I am a huge fan of John J. Rambo and have been since I was a kid (probably why this game appealed to me so much.) Operation Wolf probably could have been titled "Operation Rambo," because there were many similarities to First Blood Part 2. The beginning of OW featured a soldier strapping on his boots and attaching gear like knives and grenades ala Rambo, and then lock-n-loading his uzi machine gun. The operation? To rescue hostages inside a concentration camp and... BLOW STUFF UP including tanks, helicopters and anyone pointing a gun in your general direction!

Operation Wolf had two main elements that put it in a league of its own among shooting games. The first was the gun and controls. Just something about having that uzi in your hands that made me feel like Hannibal shooting out the back of the A-Team van at the bad guys. Force feedback in the controls made it feel like real recoil when firing. Plus, a grenade launcher! A little red button on the side of the gun allowed players to launch grenades at the jeeps, choppers, and boats that annoyed you. Without unlimited ammo, clips and grenades had to be found within the game to keep from being eliminated by the enemy.

The second element that held Operation Wolf above the rest was a story line throughout the game. It was one of the first shooter type games to feature one. There were six stages you had to defeat in order to rescue the hostages: Communication Setup, Jungle, Village, Powder Magazine, Concentration Camp, and Airport. Upon completing each stage, the story advanced as if you were in a real special operations mission. Critics agreed the Operation Wolf held a higher standard at the arcade and it received several Golden Joystick awards including Best Overall 8-Bit Game. As far as sales, it ranked 2nd behind Robocop, which outsold every game for about a year stretch.

Operation Wolf would become one of the most ported games to consoles and computers of all time. Ironically, only the NES and Sega Master System supported light gun play to give it the true arcade feel at home. In 1988, Operation Thunderbolt hit arcades as a sequel. Crash magazine would vote it the best graphics of the year. The story line was also loosely based on the real events of a 1976 American hostage rescue mission in Uganda. The 2nd sequel, Operation Wolf 3, was released in 1994 and had considerable changes to the first two games. It featured side-by-side action to play with a friend, but used unlimited ammo opposed to earlier games. A pump slide was also used to fire grenades instead of a red button. The final sequel, Operation Tiger, was released in 1998 and continued the side-by-side two player action. However, it reverted back to the traditional style of play with limited ammo and accessories. The original game has also been featured in classic Taito compilation games on modern day consoles like Xbox and PS2.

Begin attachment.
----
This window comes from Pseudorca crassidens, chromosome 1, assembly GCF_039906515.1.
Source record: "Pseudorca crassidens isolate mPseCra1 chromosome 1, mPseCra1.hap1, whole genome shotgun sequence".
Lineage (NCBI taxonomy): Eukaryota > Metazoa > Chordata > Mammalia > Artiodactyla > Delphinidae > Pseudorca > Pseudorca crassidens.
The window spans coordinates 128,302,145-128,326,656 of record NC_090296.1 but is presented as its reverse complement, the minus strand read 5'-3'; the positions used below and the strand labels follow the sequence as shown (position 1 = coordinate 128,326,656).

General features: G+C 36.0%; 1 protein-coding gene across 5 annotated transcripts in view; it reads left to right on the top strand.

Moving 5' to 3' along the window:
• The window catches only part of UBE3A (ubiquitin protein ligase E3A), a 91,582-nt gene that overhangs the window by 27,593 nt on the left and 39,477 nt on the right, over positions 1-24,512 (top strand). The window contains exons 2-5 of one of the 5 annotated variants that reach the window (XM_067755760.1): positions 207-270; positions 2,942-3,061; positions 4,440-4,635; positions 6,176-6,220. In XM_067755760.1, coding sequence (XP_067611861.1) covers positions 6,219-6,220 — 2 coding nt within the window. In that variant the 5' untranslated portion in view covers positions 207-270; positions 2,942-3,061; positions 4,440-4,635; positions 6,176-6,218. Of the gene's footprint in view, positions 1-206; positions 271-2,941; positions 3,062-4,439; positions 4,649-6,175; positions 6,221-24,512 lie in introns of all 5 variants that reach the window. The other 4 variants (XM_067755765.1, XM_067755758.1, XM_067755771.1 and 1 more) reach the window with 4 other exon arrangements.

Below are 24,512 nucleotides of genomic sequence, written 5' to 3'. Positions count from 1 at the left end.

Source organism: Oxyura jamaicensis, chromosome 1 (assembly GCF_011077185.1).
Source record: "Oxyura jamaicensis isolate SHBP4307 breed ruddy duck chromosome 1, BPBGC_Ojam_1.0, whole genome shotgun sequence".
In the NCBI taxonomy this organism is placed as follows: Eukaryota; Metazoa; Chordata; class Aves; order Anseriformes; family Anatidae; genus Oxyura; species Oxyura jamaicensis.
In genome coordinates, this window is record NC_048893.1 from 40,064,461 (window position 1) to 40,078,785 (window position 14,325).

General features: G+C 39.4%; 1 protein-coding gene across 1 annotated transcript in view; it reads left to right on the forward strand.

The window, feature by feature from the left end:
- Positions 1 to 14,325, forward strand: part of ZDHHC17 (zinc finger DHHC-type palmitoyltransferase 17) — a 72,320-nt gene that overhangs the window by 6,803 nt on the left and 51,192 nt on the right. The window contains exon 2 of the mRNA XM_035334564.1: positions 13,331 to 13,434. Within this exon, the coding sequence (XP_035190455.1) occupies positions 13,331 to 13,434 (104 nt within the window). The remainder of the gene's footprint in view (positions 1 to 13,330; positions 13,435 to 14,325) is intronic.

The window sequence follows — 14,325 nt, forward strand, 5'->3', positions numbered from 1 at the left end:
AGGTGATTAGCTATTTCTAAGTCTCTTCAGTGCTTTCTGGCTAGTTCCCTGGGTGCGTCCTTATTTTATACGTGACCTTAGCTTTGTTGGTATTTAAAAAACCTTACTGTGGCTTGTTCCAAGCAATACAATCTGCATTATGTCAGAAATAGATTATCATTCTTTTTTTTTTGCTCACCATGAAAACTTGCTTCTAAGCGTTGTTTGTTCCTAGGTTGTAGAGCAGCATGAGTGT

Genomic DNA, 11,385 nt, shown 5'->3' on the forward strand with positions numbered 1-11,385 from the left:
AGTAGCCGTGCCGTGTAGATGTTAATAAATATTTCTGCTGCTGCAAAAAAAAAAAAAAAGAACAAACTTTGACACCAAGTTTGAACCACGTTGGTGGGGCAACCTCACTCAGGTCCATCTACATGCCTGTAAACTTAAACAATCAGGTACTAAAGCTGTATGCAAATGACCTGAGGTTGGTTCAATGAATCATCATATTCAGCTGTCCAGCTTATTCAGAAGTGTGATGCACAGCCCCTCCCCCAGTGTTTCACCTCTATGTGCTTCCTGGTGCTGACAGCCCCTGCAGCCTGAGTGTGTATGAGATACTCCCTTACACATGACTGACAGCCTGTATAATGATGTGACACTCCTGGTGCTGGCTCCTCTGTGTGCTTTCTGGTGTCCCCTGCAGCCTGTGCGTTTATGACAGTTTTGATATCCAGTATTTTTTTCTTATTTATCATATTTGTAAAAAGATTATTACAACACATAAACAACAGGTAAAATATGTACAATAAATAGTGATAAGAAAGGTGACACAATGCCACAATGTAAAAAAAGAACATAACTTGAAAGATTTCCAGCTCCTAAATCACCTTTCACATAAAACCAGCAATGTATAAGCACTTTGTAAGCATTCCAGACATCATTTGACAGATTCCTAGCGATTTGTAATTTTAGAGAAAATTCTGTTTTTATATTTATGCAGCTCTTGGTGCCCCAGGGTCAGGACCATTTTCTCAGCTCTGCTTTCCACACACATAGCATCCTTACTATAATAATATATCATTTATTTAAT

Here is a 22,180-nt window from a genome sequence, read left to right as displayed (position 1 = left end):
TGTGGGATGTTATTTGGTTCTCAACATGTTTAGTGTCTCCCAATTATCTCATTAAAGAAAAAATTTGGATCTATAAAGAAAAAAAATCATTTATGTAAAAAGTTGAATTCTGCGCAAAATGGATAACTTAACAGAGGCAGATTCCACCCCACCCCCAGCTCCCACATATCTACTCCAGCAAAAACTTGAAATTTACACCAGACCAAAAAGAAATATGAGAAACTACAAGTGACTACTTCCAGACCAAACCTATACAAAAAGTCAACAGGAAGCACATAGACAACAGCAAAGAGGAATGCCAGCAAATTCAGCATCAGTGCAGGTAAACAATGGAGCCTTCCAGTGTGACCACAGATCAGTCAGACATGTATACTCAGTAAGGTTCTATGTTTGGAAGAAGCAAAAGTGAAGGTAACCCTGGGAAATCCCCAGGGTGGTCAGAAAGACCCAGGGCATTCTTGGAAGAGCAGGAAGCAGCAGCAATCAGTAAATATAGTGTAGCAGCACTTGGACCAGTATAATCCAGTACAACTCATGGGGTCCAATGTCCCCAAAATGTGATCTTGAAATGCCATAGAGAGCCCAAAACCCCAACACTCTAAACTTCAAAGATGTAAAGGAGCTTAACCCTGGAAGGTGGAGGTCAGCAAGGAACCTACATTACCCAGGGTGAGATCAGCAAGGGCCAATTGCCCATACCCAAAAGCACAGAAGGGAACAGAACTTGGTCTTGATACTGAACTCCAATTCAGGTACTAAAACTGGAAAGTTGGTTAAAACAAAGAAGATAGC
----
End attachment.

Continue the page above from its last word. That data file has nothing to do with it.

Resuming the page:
Now, who's ready to blow some stuff up? Well, if wanna have a go at the Nintendo version of Operation Wolf, click here!

Thanks as always to and Wikipedia.


Nintendo Zapper In Famous Movie Scenes

If the Nintendo zapper was the weapon of choice...

The magic of Photoshop and other image altering programs have opened 80s minds everywhere to a "What If..." world. Sometimes forgotten in the history of Nintendo is the zapper gun. Used for games like Duck Hunt, Hogan's Alley and Operation Wolf, the zapper gun was first released in 1985 as an accessory with the Nintendo Entertainment System (NES) console. About 18 games were designed to be compatible the gun during its lifetime. Notably, it was one of the weapons used by Kevin in the cartoon series Captain N: The Game Master.

Now, with image altering software and crazed 80s brains (such as mine), the Nintendo Zapper has been brought back to life in a new way. NullPoint84 on Flickr has inserted the zapper into famous iconic movie scenes including Star Wars (now we know why Guido missed,) James Bond, and Pulp Fiction. You might have seen some of these Photoshopped masterpieces already on sites like Buzz Feed and FunnyOrDie. But since I just stumbled onto them recently, I figured it was worth passing along. Enjoy the Nintendo zapper in famous movie scenes!

Star Wars

Boondock Saints
Pulp Fiction
The Goonies
The creator of these takes requests. I think I'd like to see Robocop with zapper gun at his side. What are some other movie scenes that a Nintendo zapper would be a fun substitute? Leave a comment with your suggestion!


"Rock of Ages" Debuts This Week

Rock of Ages hits theaters 6/15/2012

Music from the 1980s will come to life again this week in the new musical Rock of Ages. Based on the Broadway musical, the film features 80s rock hits from bands like Def Leppard, Foreigner, Journey, Poison, REO Speedwagon, Twisted Sister, Pat Benatar, Guns N' Roses and more. An all-star cast will take us back 25 years to the time of big hair, big egos, and big cell phones. Some familiar faces have emerged at the Hollywood premiere this past weekend to do interviews on the "black" carpet and show their support for this era of music.

The story is set in 1987 as small town girl Sherrie and city boy Drew, meet on the Sunset Strip while pursuing their Hollywood dreams. A romance ensues while working for a local bar and also pursuing rock n' roll careers.

The cast includes Julianne Hough, Diego Boneta, Russell Brand, Paul Giamatti, Catherine Zeta- Jones, Malin Akerman, Mary J. Blige, with Alec Baldwin and Tom Cruise as Stacee Jaxx. Word has it that Cruise took voice lessons and sang 5 hours each day in preparation for the role.